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What to do if you're struggling to afford your cat's care

By Zoë Monk Content Writer

Published on the

Owning a cat is extremely rewarding. They give us so much love, joy and comfort every day. But what happens when you can't afford to keep your feline friend?

As grocery costs, bills, and fuel prices continue to soar, some people find that they can no longer justify spending money on a pet, and particularly on vet costs. In 2021 alone, the RSPCA took 3,644 calls from desperate pet owners who needed help paying their vet bills.

With the cost of living crisis set to put more pressure on household budgets, the charity expects this number to increase significantly this year. 

What to do if I can't afford to take my cat to the vet

If you need to take your cat to the vet but can't afford it, you should first speak to your local vet. While it's not always easy to talk about money, try to be as honest as possible with your vet about what you can afford, as they may be able to come up with some alternative options depending on the reason for your visit. Some vets provide their services at a reduced cost. There may also be a not-for-profit clinic in your area that you can take your cat to for veterinary treatment. Your vet should be able to advise on the most affordable way to help your cat, but if unable to, there are other options to consider depending on your circumstance and location. 

Don’t be tempted to treat your cat with home remedies if you’re worried about money or get anyone without a vet’s qualification to treat them. Many human medications and products can harm cats and cause serious complications. Here are a few other options to consider: 

  • Switch to a different vet or get a second opinion
  • Consider using a credit-based payment plan
  • Get pet insurance

Whatever you do, don't ignore your pet's health problem.

Are there charities that can help?

Some animal charities will provide assistance to pet owners struggling to pay vet bills by contributing towards some of the payment or offering reduced treatment costs through their clinics. Find out whether these charities offer help in your area by visiting their websites. 

PDSA offers free and low-cost vet care

The People's Dispensary for Sick Animals (PDSA) offers low-cost and sometimes even free vet care, including treatments and medications, to sick and injured cats whose owners are in need. Depending on where you live and the benefits you receive, you may qualify for free help. However, it's important to note that only one pet per household will be eligible for free help from PDSA. But if you have other animals, they may qualify for services at a reduced cost if you live within the catchment area of a PDSA hospital.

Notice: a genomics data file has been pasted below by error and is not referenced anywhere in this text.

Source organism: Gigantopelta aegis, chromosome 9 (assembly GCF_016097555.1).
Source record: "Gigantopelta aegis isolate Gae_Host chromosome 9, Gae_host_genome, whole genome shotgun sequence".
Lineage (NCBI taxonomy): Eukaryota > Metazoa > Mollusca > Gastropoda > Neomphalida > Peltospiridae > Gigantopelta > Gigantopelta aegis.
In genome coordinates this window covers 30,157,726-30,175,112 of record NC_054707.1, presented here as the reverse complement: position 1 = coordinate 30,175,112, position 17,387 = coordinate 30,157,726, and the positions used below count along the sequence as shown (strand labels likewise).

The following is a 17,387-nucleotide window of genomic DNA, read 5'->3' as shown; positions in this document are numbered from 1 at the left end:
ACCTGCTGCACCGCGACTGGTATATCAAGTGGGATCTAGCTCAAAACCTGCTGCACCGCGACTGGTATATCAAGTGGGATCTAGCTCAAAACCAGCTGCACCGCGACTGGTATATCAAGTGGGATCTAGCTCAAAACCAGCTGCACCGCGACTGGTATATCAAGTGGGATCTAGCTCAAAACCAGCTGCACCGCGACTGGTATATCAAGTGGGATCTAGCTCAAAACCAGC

RSPCA may provide financial assistance

While the Royal Society for the Prevention of Cruelty to Animals (RSPCA) mainly focuses on rescuing and rehabilitating animals, some branches occasionally offer welfare assistance to cat owners who can prove financial hardship or are in receipt of at least one state benefit.

Cats Protection help with vet fees

The charity Cats Protection offers financial assistance to cash-strapped cat owners who want to neuter or spay their cats.

Blue Cross can help reduce the cost of vet care

Blue Cross is a pet charity that provides free treatment in certain locations within the UK. However, it does ask cat owners for a voluntary donation, and they need to live in the catchment area of its pet care clinics and hospitals. To be eligible for free treatment, you’ll need to receive income support, universal credit, income-based jobseeker’s allowance, pension credit or the income-related employment and support allowance benefit. You may qualify for vet care at a reduced price if you receive any other type of benefit.

How to get medication at a cheaper cost 

The costs of medication for a cat can vary considerably, so it's worth seeing if your vet will write a prescription for your cat that you can use elsewhere or purchase the medication online. It's often cheaper to get medication this way as pharmacies that buy large volumes of medications each time will typically offer lower prices than a vet practice. However, be warned that your vet may charge you a fee for writing the prescription, so ensure you work out which option costs less.

My cat needs surgery, and I can't afford it – what can I do?

Again, it's a good idea to speak to your vet to find out if any alternatives to surgery are just as effective or to get a second opinion. Several animal charities may be able to help you cover the cost of your cat's treatment, such as Cats Protection, the RSPCA and the Blue Cross, which provide financial assistance with veterinary procedures or bills.

Making the difficult decision to give up your pet

While giving up your beloved cat is undoubtedly distressing and heartbreaking, sometimes it might be the right thing to do. It will allow your cat to find a happy and loving home that can cover all its veterinary care. If you decide that this is something you must do, contact your local rescue centre or animal charity which is experienced in matching pets with the right owners. If you’ve only recently got your cat, you might be able to return it to the person who sold it to you. While giving up a pet is devastating, just remember that you are doing it for the welfare of your cat

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Frequently asked questions

What happens if I can't afford my vet bill?

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